How would you describe the stage of development of your idea?

  • Scaling phase

How big or scalable is the potential of your idea?

In 2011, the estimated number of wells and borewells in India was around twenty-seven million, with borewells accounting for more than 50 percent. Interestingly, small and marginal farmers (with landholding sizes of less than two hectare) accounted for over two-thirds of the households that own borewells. Since that time countless bore wells have been drilled sometimes to the depth of more than 1000 feet and the level of the groundwater is severely depleted in many states. It is clear that the scalability of this project is vast - training partners and field workers is the main area of scaling up - the challenge is to find the trusted partners who will do the work in the best way possible. Education and collaboration with both villagers and farmers is essential in order to spread awareness of the possibilities of water harvesting for their future needs.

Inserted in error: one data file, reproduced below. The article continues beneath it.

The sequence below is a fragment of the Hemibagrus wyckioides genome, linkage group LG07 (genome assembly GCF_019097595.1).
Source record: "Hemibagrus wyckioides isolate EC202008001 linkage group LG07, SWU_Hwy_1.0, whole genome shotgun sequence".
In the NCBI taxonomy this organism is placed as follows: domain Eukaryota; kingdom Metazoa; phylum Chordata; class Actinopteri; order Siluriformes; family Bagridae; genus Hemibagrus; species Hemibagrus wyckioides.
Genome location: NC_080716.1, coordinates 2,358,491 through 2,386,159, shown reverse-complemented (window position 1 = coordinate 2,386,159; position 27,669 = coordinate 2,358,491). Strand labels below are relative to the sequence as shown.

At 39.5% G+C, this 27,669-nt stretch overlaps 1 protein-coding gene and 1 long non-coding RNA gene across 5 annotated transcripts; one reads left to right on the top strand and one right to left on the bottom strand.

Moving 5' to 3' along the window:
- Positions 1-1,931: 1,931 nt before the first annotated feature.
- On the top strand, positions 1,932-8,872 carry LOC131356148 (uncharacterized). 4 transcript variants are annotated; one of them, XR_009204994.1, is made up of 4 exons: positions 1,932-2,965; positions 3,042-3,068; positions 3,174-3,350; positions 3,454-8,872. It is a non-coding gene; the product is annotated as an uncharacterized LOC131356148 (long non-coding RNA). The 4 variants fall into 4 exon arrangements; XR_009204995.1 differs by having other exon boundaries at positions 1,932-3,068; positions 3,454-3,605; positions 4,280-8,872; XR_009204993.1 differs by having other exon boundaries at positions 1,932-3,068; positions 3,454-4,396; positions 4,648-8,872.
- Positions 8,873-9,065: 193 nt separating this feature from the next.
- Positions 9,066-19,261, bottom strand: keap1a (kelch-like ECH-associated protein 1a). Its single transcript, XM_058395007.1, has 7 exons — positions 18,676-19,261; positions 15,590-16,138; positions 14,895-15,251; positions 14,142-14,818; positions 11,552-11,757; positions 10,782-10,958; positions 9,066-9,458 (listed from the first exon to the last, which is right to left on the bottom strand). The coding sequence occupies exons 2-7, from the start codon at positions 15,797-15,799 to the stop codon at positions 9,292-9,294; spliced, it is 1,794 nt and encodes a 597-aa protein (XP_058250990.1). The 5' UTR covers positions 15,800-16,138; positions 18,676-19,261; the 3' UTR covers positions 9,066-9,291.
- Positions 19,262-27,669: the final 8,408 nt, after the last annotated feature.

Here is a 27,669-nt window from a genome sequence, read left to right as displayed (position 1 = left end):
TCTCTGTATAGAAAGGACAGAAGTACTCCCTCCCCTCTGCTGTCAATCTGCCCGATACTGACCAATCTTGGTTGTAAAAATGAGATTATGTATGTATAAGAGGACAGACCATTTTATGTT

Explain the sustainability aspect of your idea

The bore well recharge system is easy to implement, cost effective and a permanent solution to the problems farmers and villagers face with dry or drying up bore wells. The maintenance of the system is minimal and can easily be carried out by the farmer or beneficiary. With the success of the implementation those who have remained skeptical will be convinced and will go ahead and utilise the system on further bore wells. The method can be applied also to the public bore wells in the villages - not only providing water for the villagers but also diluting any heavy mineral pollution such as arsenic or flouride in the underground water table rendering previously unpotable water to be drinkable. Also when water is hard due to mineral load, the deposits on the pipelines and pumps very quickly suffer blockage which creates water supply problems therefore water supply lines are much easier to maintain after bore well recharge. As the farmer contributes 50% of the cost of the implementation, the responsibility is clearly taken up by him/her to keep the system working.